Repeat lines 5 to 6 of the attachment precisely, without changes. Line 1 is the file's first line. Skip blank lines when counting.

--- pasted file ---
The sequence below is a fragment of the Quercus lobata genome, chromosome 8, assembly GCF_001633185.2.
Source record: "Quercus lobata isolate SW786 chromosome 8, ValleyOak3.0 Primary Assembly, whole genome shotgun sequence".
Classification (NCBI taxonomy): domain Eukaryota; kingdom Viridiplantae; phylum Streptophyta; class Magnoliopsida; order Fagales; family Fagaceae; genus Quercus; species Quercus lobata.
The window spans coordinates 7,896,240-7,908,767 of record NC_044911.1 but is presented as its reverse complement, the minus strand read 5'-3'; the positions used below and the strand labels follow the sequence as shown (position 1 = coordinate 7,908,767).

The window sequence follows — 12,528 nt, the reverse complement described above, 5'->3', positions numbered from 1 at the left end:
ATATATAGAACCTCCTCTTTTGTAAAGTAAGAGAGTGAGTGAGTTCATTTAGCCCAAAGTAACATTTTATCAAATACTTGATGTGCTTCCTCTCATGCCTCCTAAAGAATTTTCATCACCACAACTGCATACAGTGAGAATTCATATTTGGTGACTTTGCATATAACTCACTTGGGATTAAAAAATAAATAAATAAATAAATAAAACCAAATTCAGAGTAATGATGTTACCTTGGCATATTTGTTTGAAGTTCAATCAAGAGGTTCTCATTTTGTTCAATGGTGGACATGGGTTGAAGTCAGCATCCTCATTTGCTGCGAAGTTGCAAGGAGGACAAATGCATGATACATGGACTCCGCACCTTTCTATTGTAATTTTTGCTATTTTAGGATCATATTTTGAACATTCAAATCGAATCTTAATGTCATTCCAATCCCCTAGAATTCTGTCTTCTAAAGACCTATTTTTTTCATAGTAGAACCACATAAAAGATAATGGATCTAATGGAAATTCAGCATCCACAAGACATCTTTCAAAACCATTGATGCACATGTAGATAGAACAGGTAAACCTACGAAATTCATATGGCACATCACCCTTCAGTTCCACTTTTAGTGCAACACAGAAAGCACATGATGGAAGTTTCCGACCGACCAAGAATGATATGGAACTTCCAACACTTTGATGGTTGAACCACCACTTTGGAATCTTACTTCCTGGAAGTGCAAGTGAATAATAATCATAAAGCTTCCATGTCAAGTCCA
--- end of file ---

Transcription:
The window sequence follows — 12,528 nt, the reverse complement described above, 5'->3', positions numbered from 1 at the left end:
ATATATAGAACCTCCTCTTTTGTAAAGTAAGAGAGTGAGTGAGTTCATTTAGCCCAAAGTAACATTTTATCAAATACTTGATGTGCTTCCTCTCATGCCTCCTAAAGAATTTTCATCACCACAACTGCATACAGTGAGAATTCATATTTGGTGACTTTGCATATAACTCACTTGGGATTAAAAAATAAATAAATAAATAAATAAAACCAAATTCAGAGTAATGATGTTACCTTGGCATATTTGTTTGAAGTTCAATCAAGAGGTTCTCATTTTGTTCAATGGTGGACATGGGTTGAAGTCAGCATCCTCATTTGCTGCGAAGTTGCAAGGAGGACAAATGCATGATACATGGACTCCGCACCTTTCTATTGTAATTTTTGCTATTTTAGGATCATATTTTGAACATTCAAATCGAATCTTAATGTCATTCCAATCCCCTAGAATTCTGTCTTCTAAAGACCTATTTTTTTCATAGTAGAACCACATAAAAGATAATGGATCTAATGGAAATTCAGCATCCACAAGACATCTTTCAAAACCATTGATGCACATGTAGATAGAACAGGTAAACCTACGAAATTCATATGGCACATCACCCTTCAGTTCCACTTTTAGTGCAACACAGAAAGCACATGATGGAAGTTTCCGACCGACCAAGAATGATATGGAACTTCCAACACTTTGATGGTTGAACCACCACTTTGGAATCTTACTTCCTGGAAGTGCAAGTGAATAATAATCATAAAGCTTCCATGTCAAGTCCA